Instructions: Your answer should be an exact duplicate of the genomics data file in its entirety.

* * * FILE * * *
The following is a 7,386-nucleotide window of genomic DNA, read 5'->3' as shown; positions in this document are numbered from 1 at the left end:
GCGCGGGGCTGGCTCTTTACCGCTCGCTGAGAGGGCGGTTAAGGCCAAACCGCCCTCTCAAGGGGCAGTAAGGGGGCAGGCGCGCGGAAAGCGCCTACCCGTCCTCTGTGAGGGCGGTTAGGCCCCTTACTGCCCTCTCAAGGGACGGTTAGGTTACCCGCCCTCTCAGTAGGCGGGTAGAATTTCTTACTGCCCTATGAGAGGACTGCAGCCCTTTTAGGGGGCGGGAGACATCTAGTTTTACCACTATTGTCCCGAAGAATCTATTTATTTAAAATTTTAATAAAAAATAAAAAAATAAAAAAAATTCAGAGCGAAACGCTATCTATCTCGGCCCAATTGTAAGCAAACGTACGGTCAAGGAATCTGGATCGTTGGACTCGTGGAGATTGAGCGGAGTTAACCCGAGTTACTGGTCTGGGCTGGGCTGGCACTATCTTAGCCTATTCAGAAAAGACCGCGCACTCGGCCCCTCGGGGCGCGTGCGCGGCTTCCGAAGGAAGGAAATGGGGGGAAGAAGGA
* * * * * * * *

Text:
The following is a 7,386-nucleotide window of genomic DNA, read 5'->3' as shown; positions in this document are numbered from 1 at the left end:
GCGCGGGGCTGGCTCTTTACCGCTCGCTGAGAGGGCGGTTAAGGCCAAACCGCCCTCTCAAGGGGCAGTAAGGGGGCAGGCGCGCGGAAAGCGCCTACCCGTCCTCTGTGAGGGCGGTTAGGCCCCTTACTGCCCTCTCAAGGGACGGTTAGGTTACCCGCCCTCTCAGTAGGCGGGTAGAATTTCTTACTGCCCTATGAGAGGACTGCAGCCCTTTTAGGGGGCGGGAGACATCTAGTTTTACCACTATTGTCCCGAAGAATCTATTTATTTAAAATTTTAATAAAAAATAAAAAAATAAAAAAAATTCAGAGCGAAACGCTATCTATCTCGGCCCAATTGTAAGCAAACGTACGGTCAAGGAATCTGGATCGTTGGACTCGTGGAGATTGAGCGGAGTTAACCCGAGTTACTGGTCTGGGCTGGGCTGGCACTATCTTAGCCTATTCAGAAAAGACCGCGCACTCGGCCCCTCGGGGCGCGTGCGCGGCTTCCGAAGGAAGGAAATGGGGGGAAGAAGGA